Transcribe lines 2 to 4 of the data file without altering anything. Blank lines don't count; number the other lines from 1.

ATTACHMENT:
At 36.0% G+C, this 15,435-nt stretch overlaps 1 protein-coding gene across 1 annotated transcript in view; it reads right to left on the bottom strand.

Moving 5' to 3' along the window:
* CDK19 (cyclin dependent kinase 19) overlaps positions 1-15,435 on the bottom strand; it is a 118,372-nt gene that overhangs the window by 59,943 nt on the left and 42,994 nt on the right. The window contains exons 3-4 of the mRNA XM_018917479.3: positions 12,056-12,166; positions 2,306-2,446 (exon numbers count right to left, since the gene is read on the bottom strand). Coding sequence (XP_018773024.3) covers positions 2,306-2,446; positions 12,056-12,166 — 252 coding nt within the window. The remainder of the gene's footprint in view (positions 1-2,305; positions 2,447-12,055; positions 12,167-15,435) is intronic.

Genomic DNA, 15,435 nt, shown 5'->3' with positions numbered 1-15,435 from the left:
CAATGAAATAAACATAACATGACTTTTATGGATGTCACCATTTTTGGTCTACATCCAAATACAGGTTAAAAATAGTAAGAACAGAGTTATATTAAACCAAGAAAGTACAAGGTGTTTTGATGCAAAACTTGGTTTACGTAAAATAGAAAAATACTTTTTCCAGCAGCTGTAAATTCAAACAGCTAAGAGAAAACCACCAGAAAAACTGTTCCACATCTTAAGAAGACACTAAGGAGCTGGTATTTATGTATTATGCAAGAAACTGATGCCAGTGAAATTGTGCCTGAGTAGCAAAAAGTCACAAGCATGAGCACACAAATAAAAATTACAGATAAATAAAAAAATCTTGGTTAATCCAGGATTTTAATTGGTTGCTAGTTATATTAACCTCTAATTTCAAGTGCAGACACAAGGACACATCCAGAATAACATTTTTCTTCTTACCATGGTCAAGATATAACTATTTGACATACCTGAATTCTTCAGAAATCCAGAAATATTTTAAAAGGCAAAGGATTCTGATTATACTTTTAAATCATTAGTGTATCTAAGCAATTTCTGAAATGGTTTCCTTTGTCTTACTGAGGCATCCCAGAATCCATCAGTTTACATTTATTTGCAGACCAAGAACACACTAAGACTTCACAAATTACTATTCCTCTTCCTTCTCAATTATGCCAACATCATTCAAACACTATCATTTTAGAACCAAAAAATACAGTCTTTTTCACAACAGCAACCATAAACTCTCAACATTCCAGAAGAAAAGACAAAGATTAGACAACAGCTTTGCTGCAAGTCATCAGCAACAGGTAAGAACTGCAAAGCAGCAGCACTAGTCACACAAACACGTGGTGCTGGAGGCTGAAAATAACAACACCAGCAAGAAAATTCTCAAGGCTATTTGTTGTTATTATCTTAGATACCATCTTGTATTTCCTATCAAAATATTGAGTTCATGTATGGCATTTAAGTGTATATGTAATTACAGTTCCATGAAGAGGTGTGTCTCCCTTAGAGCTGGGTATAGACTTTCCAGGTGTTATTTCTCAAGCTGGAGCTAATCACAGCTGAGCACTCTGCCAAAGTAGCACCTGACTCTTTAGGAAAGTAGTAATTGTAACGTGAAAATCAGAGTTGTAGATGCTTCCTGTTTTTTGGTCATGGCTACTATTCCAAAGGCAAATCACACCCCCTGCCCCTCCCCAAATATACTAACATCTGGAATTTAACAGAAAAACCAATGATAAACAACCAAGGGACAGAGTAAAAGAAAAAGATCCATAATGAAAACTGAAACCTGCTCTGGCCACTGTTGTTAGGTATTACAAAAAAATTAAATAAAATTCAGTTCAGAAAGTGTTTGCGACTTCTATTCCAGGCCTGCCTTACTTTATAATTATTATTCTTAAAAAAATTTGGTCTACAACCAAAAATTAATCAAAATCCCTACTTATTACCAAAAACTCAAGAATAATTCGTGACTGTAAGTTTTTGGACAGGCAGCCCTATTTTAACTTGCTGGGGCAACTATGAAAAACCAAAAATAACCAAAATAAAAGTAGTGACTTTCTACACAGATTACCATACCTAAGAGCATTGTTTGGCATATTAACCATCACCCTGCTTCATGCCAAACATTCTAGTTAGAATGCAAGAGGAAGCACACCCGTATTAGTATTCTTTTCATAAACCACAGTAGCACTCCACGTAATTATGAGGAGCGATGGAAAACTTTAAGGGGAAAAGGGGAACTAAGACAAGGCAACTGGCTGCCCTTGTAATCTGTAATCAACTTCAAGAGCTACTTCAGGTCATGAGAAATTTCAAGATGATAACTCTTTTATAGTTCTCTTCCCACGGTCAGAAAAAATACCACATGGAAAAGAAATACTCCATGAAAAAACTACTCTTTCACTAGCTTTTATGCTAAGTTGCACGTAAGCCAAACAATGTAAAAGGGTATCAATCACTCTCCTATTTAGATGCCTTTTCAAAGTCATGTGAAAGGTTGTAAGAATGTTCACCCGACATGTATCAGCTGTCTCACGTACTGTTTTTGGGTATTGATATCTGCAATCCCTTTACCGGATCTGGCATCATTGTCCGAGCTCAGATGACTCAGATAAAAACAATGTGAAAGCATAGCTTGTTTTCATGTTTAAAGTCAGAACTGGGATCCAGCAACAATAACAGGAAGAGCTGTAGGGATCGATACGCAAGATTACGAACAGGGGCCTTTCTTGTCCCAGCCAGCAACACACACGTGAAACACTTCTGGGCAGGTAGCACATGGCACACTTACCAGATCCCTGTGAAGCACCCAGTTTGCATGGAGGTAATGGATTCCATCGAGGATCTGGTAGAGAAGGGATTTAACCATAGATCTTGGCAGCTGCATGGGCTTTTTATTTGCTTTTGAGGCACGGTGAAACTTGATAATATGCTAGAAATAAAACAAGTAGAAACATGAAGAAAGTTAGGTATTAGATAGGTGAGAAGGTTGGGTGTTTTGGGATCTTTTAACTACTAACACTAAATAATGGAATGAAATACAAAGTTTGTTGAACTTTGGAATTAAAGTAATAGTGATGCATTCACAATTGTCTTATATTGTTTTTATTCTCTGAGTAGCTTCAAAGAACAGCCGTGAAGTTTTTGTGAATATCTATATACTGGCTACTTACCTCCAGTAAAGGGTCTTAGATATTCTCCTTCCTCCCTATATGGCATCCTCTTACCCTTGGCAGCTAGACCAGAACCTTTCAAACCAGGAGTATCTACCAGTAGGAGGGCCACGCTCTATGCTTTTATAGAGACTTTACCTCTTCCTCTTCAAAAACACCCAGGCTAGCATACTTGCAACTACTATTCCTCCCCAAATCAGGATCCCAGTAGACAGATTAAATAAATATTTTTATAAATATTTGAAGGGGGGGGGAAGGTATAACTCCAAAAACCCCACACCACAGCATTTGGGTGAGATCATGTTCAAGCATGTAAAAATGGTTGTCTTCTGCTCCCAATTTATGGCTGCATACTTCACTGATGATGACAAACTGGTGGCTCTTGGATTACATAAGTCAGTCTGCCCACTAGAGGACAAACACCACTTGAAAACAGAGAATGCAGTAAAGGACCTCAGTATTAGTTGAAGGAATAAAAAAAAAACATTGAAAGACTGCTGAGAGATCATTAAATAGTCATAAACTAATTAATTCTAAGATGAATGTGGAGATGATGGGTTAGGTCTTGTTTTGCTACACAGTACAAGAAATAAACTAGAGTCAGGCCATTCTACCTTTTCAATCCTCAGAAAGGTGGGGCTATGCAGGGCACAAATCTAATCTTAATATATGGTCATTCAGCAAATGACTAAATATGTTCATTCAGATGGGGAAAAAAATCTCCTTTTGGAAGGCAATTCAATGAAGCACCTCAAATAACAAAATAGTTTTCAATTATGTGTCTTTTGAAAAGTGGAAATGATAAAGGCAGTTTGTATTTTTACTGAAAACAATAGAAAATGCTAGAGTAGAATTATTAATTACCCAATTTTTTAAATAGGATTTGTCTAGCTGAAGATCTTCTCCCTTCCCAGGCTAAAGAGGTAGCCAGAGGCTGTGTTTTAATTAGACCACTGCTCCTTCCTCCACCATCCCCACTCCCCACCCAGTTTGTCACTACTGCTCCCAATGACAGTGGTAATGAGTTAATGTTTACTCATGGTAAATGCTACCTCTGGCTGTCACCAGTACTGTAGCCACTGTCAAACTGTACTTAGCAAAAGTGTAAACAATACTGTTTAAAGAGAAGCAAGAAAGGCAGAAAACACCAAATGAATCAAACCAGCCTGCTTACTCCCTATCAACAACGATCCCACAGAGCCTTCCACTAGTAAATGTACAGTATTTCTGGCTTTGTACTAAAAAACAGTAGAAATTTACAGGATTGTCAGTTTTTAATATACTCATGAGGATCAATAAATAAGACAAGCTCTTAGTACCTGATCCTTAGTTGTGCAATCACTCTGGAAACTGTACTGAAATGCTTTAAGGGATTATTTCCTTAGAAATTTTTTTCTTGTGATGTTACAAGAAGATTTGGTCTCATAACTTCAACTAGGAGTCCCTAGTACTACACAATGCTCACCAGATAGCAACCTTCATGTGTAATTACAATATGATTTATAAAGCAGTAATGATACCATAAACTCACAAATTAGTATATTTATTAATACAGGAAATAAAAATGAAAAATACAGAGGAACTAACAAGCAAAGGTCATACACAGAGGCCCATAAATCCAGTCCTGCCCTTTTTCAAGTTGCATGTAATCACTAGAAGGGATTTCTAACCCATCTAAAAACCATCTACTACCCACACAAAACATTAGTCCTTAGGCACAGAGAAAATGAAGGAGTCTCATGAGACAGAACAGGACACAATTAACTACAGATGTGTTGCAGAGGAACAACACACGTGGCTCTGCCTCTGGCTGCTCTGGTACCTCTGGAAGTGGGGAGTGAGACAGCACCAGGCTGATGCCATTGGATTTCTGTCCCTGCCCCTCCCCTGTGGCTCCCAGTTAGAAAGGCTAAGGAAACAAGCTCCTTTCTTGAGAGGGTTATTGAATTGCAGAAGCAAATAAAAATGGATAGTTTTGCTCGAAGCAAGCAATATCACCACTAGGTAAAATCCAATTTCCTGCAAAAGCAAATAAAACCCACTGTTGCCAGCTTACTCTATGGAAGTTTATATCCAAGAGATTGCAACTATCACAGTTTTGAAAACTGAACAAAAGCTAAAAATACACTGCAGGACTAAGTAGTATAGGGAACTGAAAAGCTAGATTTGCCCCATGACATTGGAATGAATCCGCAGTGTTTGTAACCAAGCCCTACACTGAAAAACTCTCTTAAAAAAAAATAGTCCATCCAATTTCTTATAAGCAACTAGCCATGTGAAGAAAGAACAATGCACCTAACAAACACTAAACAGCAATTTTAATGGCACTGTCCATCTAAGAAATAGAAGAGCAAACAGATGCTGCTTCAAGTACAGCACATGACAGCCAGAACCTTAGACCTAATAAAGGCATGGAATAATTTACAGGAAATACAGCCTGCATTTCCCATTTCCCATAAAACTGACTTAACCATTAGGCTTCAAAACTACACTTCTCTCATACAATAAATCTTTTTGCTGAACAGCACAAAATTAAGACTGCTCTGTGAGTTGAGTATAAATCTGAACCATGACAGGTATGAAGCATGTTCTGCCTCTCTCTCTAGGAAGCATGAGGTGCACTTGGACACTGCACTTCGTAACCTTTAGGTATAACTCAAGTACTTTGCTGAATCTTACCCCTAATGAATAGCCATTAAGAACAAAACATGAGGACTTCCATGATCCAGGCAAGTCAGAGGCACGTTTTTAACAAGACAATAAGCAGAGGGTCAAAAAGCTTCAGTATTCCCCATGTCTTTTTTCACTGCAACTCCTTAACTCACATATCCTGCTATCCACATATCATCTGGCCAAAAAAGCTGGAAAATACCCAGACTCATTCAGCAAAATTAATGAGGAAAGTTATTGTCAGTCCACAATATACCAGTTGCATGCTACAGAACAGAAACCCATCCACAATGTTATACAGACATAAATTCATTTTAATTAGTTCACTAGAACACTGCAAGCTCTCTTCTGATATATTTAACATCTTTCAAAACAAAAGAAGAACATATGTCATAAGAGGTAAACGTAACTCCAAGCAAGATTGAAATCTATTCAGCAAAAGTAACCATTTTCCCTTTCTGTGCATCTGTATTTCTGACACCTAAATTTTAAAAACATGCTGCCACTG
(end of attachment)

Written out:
Moving 5' to 3' along the window:
* CDK19 (cyclin dependent kinase 19) overlaps positions 1-15,435 on the bottom strand; it is a 118,372-nt gene that overhangs the window by 59,943 nt on the left and 42,994 nt on the right. The window contains exons 3-4 of the mRNA XM_018917479.3: positions 12,056-12,166; positions 2,306-2,446 (exon numbers count right to left, since the gene is read on the bottom strand). Coding sequence (XP_018773024.3) covers positions 2,306-2,446; positions 12,056-12,166 — 252 coding nt within the window. The remainder of the gene's footprint in view (positions 1-2,305; positions 2,447-12,055; positions 12,167-15,435) is intronic.

Genomic DNA, 15,435 nt, shown 5'->3' with positions numbered 1-15,435 from the left: